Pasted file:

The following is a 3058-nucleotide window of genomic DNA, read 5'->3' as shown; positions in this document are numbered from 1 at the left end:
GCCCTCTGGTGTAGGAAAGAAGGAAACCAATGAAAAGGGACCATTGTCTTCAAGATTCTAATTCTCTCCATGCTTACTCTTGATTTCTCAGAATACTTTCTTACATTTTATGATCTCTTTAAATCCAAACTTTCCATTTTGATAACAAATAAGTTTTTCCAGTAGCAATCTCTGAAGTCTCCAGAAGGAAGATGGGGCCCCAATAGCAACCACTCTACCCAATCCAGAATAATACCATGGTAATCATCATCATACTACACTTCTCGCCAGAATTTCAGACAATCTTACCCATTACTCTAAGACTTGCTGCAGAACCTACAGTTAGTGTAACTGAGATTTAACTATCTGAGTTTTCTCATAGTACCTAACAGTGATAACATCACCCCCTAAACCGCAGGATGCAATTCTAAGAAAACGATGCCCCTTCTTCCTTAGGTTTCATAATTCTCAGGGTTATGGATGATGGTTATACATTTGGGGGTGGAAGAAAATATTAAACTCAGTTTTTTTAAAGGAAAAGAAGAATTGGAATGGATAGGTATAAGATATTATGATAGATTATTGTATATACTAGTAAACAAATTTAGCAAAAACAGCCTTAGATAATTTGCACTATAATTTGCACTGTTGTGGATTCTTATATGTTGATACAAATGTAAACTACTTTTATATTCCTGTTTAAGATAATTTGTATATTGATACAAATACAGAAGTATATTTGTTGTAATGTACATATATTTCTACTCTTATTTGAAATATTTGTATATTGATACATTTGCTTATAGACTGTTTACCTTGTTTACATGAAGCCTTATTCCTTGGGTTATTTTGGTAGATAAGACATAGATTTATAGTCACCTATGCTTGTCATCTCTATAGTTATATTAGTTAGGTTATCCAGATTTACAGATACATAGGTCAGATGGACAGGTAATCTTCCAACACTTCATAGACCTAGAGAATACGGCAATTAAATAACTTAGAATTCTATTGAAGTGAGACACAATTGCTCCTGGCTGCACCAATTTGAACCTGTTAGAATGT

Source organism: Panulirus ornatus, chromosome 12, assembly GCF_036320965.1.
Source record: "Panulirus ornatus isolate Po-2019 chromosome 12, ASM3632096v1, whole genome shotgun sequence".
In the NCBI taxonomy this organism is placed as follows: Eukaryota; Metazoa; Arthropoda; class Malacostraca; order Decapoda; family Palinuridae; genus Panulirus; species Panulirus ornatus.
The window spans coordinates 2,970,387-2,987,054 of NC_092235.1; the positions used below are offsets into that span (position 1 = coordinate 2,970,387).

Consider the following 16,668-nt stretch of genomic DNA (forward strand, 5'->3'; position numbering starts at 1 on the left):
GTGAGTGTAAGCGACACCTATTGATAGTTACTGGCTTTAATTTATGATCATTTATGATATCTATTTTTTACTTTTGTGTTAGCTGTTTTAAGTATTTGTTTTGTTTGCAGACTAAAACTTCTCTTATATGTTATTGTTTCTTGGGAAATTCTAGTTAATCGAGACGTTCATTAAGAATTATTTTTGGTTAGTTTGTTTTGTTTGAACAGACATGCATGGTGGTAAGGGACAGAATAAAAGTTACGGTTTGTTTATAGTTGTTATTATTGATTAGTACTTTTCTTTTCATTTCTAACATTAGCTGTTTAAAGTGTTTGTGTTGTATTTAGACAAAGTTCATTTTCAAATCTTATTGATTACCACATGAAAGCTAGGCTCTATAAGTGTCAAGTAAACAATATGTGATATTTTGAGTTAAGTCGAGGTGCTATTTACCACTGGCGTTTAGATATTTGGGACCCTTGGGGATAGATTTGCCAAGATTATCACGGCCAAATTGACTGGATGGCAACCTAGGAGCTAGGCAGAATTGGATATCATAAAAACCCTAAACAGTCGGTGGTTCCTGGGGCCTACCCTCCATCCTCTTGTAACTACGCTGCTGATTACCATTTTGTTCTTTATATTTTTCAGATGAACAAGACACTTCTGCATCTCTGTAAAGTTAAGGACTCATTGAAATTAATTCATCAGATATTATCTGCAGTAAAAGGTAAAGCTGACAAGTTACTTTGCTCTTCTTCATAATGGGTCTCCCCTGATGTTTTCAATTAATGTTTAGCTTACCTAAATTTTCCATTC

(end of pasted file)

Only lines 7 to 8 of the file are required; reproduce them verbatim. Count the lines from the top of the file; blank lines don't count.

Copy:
Consider the following 16,668-nt stretch of genomic DNA (forward strand, 5'->3'; position numbering starts at 1 on the left):
GTGAGTGTAAGCGACACCTATTGATAGTTACTGGCTTTAATTTATGATCATTTATGATATCTATTTTTTACTTTTGTGTTAGCTGTTTTAAGTATTTGTTTTGTTTGCAGACTAAAACTTCTCTTATATGTTATTGTTTCTTGGGAAATTCTAGTTAATCGAGACGTTCATTAAGAATTATTTTTGGTTAGTTTGTTTTGTTTGAACAGACATGCATGGTGGTAAGGGACAGAATAAAAGTTACGGTTTGTTTATAGTTGTTATTATTGATTAGTACTTTTCTTTTCATTTCTAACATTAGCTGTTTAAAGTGTTTGTGTTGTATTTAGACAAAGTTCATTTTCAAATCTTATTGATTACCACATGAAAGCTAGGCTCTATAAGTGTCAAGTAAACAATATGTGATATTTTGAGTTAAGTCGAGGTGCTATTTACCACTGGCGTTTAGATATTTGGGACCCTTGGGGATAGATTTGCCAAGATTATCACGGCCAAATTGACTGGATGGCAACCTAGGAGCTAGGCAGAATTGGATATCATAAAAACCCTAAACAGTCGGTGGTTCCTGGGGCCTACCCTCCATCCTCTTGTAACTACGCTGCTGATTACCATTTTGTTCTTTATATTTTTCAGATGAACAAGACACTTCTGCATCTCTGTAAAGTTAAGGACTCATTGAAATTAATTCATCAGATATTATCTGCAGTAAAAGGTAAAGCTGACAAGTTACTTTGCTCTTCTTCATAATGGGTCTCCCCTGATGTTTTCAATTAATGTTTAGCTTACCTAAATTTTCCATTC